Elephant ancestors Moeritherium and Barytherium


This video says about itself:

Finding A Fossil Gompotherium [sic; Gomphotherium] Elephant Tooth Scuba Diving

Here I find a small gompotherium tooth. It was an ancient elephant from the early Miocene.

From Discovery News:

Ancient Mammals Fill Elephant Family Tree

Jennifer Viegas

April 15, 2008 — Fossils of two ancient, extinct mammals are helping piece together the elephant family tree.

Modern elephants and their relatives, which fall into the order Proboscidea, form a diverse clan that includes hyraxes, manatees and dugongs. That group can now be linked to two extinct beasts, known as Barytherium and Moeritherium, which emerged around 50 million years ago.

Surprisingly, they didn’t look much like elephants or their living relatives either.

According to Alexander Liu, lead researcher on a new study of the fossils, Moeritherium was much smaller than today’s elephants and was instead “similar in size and stature to a modern tapir, having a prehensile upper lip rather than a trunk and weighing roughly 250 to 300 kg (551 to 661 pounds).”

Modern elephants, by contrast, can weigh up to 24,000 pounds.

Barytherium, on the other hand, was a little more elephant-like, given its trunk, but was still much smaller than today’s elephants, Liu told Discovery News.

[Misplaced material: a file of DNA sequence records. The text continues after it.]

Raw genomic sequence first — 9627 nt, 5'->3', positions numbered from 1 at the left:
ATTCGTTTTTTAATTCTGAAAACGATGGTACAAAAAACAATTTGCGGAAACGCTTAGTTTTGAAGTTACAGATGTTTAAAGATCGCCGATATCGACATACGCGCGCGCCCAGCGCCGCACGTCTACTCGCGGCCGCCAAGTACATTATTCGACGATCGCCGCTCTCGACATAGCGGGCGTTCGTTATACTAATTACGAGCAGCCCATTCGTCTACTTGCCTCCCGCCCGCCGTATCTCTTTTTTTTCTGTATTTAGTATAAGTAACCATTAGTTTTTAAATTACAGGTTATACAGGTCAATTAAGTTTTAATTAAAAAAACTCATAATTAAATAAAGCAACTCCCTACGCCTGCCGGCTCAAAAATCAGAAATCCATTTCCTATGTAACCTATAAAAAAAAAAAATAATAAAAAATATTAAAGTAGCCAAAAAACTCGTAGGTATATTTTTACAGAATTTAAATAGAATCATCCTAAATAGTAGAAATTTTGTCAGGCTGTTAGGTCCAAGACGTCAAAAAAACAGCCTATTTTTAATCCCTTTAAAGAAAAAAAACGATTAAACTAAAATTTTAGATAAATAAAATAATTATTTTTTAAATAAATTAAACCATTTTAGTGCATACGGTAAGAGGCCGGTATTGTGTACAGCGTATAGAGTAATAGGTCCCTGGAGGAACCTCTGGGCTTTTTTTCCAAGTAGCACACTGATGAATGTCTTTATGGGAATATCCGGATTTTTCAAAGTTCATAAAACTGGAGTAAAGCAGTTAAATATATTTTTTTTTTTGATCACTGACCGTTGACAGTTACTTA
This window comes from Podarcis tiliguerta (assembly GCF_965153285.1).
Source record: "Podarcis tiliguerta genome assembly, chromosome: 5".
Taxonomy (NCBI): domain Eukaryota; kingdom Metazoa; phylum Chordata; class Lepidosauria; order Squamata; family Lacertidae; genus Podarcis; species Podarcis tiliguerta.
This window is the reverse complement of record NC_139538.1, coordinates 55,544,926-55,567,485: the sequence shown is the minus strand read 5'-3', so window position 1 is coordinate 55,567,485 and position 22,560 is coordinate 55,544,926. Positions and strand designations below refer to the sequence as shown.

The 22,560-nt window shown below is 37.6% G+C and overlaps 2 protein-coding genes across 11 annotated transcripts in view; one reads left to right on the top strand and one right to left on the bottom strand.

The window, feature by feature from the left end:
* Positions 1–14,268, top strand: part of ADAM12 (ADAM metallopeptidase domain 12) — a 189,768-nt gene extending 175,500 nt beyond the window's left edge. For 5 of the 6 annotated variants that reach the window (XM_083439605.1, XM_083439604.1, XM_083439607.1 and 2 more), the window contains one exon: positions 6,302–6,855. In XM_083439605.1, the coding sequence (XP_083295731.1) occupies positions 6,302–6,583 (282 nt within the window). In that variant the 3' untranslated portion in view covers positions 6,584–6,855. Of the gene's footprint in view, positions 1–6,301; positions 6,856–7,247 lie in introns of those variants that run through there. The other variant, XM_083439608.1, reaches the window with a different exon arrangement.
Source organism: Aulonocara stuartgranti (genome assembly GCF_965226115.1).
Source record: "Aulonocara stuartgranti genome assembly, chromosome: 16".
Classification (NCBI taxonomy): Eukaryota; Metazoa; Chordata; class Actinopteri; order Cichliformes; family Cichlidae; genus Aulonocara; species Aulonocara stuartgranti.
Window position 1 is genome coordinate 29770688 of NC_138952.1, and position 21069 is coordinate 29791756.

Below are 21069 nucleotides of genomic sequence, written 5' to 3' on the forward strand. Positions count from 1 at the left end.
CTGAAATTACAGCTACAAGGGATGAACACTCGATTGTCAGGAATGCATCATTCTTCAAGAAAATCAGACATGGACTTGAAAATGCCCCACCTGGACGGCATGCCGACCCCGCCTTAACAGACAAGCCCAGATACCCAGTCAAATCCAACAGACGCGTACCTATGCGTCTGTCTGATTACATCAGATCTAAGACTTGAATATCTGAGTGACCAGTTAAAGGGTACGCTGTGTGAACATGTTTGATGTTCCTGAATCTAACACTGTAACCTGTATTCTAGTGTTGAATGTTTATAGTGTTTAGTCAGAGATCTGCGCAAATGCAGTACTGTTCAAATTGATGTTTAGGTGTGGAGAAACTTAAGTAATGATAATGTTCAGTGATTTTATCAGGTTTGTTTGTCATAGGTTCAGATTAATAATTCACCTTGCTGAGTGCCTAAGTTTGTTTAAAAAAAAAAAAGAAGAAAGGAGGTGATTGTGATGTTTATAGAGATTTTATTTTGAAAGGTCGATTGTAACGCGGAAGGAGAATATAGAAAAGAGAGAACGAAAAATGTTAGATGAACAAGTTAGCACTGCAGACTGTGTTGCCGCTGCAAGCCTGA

Liu, a researcher in the University of Oxford’s Department of Earth Sciences, along with colleagues Erik Seiffert and Elwyn Simons, reconstructed the habitats and behaviors of the two extinct animals just by analyzing 11 of the beasts’ teeth.

Their findings are published in the latest issue of Proceedings of the National Academy of Sciences.

Their detective work involved studying carbon and oxygen isotopes found in the teeth, which date to 37 million years ago and were excavated at the Birket Qarun Formation in northern Egypt. …

Despite these reservations, Sanders believes the new research “sets a good framework” for additional studies on the elephant family tree. He hopes Liu and his team will study remains from other elephant relatives, such as Phosphatherium and Numidotherium, in the future.

See also here.

New Proboscideans (Mammalia) from the middle Miocene of Thailand: here.

Miocene Mammals of Oregon: here.

Scientists have found evidence that cavemen near the U.S.-Mexico border were butchering gomphotheres, elephant-like beasts from the Ice Age, that were believed to be nearly extinct in North America by the time humans appeared there: here.

Scientists at the University of Leicester are using an unusual resource to investigate ancient climates – prehistoric animal urine. The animal in question is the rock hyrax, a common species in countries such as Namibia and Botswana. They look like large guinea pigs but are actually related to the elephant. Hyraxes use specific locations as communal toilets, some of which have been used by generations of animals for thousands of years. The urine crystallises and builds up in stratified accumulations known as ‘middens,’ providing a previously untapped resource for studying long-term climate change: here.

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New snout beetle species discovered in Thailand


This video is called Butterfly garden & Insect World Phuket Thailand.

From the Bangkok Post in Thailand:

New species of snout beetle discovered

APINYA WIPATAYOTIN

A team of Thai entomologists has discovered the world’s three newest species of snout beetle in the eastern forest complex, which is indicative of the region’s plentiful biodiversity.